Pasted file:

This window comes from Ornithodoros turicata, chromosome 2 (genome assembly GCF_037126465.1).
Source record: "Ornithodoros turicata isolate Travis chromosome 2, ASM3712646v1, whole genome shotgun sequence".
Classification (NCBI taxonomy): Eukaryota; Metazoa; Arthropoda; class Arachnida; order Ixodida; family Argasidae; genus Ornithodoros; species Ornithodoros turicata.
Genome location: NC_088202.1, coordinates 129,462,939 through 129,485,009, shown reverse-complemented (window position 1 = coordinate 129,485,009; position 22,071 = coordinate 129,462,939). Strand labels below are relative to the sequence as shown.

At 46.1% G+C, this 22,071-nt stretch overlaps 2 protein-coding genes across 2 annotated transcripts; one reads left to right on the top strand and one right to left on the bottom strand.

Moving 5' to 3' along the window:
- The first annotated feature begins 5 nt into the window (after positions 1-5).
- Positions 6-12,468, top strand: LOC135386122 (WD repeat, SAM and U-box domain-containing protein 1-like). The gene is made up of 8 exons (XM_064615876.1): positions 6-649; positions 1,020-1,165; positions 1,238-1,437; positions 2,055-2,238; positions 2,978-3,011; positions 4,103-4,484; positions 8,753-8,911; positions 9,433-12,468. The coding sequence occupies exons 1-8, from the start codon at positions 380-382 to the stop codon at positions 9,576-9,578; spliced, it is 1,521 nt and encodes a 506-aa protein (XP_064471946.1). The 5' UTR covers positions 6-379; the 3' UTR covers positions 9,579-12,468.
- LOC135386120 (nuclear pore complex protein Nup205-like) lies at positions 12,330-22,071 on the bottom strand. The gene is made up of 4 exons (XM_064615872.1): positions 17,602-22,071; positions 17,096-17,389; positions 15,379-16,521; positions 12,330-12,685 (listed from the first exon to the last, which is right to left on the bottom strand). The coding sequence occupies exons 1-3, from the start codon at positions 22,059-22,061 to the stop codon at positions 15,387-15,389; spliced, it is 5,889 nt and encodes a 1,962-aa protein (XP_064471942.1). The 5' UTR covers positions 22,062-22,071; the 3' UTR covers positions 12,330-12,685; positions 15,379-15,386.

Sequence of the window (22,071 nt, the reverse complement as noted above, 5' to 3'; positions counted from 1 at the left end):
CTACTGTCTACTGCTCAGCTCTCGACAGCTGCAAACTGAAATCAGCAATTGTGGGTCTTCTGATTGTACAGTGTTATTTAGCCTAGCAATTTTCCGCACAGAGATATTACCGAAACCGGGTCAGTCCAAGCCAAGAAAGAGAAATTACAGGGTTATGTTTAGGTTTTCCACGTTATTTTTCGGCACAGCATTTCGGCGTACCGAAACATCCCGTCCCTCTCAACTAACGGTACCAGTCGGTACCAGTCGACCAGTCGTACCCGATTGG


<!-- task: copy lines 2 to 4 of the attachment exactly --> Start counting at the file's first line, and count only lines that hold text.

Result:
Source record: "Ornithodoros turicata isolate Travis chromosome 2, ASM3712646v1, whole genome shotgun sequence".
Classification (NCBI taxonomy): Eukaryota; Metazoa; Arthropoda; class Arachnida; order Ixodida; family Argasidae; genus Ornithodoros; species Ornithodoros turicata.
Genome location: NC_088202.1, coordinates 129,462,939 through 129,485,009, shown reverse-complemented (window position 1 = coordinate 129,485,009; position 22,071 = coordinate 129,462,939). Strand labels below are relative to the sequence as shown.